For years, Thomas Joyner Jr. of Raleigh has kept an illustrated certificate from the 1920s that recognizes his father.
“Served with honor in the World War and was wounded in action,” it says of the late Thomas Joyner Sr., a man who never talked much about his time in World War I.
On the certificate, Lady Columbia rests a sword on the shoulder of a kneeling soldier, and President Woodrow Wilson’s signature decorates the bottom right-hand corner.
When Joyner read a news story about a World War I veteran who had been posthumously awarded a Purple Heart last fall, he thought of that certificate and of the pieces of his father’s story that he knew. He decided to make some calls, to find out whether the elder Joyner might be eligible for the same award.
Thanks to research by the Veterans’ Legacy Foundation, he now has an answer: yes.
On Saturday, Joyner accepted a Purple Heart on behalf of his father in a ceremony at the State Capitol, along with the families of three other WWI veterans. Those veterans and one other WWI veteran also were posthumously awarded the North Carolina WWI Service Medal.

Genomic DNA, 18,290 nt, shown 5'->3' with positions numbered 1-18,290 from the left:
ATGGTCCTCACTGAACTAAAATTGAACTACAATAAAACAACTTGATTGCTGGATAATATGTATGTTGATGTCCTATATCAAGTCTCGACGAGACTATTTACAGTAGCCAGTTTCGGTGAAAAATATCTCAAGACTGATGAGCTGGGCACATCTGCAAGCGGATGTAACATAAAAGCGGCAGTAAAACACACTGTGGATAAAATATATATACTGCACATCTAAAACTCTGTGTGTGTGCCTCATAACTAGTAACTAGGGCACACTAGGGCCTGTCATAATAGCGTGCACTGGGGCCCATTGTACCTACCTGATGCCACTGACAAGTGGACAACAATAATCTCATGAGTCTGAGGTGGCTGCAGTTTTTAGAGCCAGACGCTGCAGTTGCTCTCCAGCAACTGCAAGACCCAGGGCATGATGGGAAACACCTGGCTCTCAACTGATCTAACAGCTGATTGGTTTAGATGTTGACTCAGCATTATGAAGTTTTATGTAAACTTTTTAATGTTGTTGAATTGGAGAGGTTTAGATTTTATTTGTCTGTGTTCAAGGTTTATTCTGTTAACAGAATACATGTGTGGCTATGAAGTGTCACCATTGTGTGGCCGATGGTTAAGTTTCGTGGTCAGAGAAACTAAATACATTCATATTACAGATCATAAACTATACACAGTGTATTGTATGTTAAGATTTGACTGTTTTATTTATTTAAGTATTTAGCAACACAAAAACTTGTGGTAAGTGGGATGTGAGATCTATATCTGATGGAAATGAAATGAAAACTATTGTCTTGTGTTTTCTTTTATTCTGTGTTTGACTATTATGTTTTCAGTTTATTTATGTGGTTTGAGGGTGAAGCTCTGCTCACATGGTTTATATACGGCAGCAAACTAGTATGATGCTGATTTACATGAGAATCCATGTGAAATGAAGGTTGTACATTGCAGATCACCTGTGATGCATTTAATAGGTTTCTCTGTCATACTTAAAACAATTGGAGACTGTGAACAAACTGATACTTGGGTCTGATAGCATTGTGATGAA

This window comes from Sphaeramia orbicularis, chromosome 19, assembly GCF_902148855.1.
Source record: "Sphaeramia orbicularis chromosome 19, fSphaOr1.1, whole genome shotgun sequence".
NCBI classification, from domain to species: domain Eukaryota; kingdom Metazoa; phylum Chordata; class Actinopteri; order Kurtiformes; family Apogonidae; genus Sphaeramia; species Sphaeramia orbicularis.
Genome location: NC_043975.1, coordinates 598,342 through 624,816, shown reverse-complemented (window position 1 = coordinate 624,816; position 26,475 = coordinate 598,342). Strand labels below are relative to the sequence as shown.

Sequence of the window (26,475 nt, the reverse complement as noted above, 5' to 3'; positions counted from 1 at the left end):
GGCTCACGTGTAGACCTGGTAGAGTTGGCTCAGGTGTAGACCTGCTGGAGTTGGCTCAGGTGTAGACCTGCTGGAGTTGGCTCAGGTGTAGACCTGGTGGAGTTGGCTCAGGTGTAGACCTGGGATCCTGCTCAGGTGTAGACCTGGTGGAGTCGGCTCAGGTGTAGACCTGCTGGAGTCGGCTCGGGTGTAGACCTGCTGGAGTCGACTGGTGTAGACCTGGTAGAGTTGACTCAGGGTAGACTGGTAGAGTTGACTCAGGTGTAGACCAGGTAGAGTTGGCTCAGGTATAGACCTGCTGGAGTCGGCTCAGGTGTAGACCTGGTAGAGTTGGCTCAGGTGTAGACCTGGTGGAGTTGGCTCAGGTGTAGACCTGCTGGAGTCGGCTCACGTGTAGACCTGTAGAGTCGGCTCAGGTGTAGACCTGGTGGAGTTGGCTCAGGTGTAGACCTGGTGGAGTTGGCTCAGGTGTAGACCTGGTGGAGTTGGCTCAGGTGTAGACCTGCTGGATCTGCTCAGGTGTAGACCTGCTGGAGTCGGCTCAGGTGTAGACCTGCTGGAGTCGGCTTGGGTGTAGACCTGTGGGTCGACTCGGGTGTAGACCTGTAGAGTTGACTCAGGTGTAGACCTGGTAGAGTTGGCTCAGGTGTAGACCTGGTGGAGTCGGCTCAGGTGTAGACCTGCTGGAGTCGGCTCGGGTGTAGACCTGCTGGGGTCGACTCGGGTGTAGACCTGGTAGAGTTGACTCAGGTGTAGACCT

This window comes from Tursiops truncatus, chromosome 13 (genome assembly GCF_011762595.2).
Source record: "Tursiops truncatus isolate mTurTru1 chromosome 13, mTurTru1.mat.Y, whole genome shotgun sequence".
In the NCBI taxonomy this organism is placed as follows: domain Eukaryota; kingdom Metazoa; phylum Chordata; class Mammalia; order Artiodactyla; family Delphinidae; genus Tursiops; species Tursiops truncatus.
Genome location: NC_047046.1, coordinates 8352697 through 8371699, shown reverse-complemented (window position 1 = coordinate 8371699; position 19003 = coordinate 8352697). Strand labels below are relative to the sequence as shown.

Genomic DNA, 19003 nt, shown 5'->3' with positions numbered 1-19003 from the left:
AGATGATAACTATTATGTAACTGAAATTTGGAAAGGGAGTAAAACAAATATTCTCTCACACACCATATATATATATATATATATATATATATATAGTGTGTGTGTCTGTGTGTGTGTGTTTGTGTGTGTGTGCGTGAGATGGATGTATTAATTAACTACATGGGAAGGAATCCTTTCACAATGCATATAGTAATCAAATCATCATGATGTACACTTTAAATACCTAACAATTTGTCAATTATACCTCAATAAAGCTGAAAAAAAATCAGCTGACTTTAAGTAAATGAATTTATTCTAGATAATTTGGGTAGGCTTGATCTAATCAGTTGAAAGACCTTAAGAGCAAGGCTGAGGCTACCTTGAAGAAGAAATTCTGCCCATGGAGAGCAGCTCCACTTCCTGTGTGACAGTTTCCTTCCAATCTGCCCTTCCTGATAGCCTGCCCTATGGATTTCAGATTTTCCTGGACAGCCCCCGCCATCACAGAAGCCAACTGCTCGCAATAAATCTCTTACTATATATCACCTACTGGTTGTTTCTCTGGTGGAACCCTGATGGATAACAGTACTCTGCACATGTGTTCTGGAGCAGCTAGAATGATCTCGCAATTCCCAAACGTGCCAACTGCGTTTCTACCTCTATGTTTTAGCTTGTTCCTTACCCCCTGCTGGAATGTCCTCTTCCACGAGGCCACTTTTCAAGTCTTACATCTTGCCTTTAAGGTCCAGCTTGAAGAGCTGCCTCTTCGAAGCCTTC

The ceremony opened with a presentation of colors by members of Western Harnett High School’s Junior ROTC, who dressed in WWI-style uniforms, and it closed with a bugler playing taps from the balcony of the Old House Chamber. In between, officials praised the memory of the veterans and their service.
“It is incumbent upon every single one of us to remember what they did,” Maj. Gen. Gregory Lusk, adjutant general of the N.C. National Guard, said to the audience of more than 75 people.
Afterward, Joyner said he thought his father, a corporal in the Army’s 30th Division who was wounded in 1918 while fighting in France, would be pleased.
“I just wish it could have been so my father could have seen it,” he said.
All of the families who were involved on Saturday requested the foundation’s assistance after hearing about the same ceremony Joyner did. The volunteer organization researches whether veterans from all over the country are eligible for awards and makes sure veterans or their families receive them.
For the ceremony, the volunteers tracked down original N.C. WWI Service Medals, which were manufactured by the Robbins Co. in Massachusetts. The tarnished and tattered medals were restored by the company, which is now part of the TharpeRobbins Co. based in Statesville.
The other family members who accepted the awards were:
Tom Shaw said that without the foundation, his great-uncle would have gone unrecognized.
“It’s a great thing that they are honoring veterans,” he said.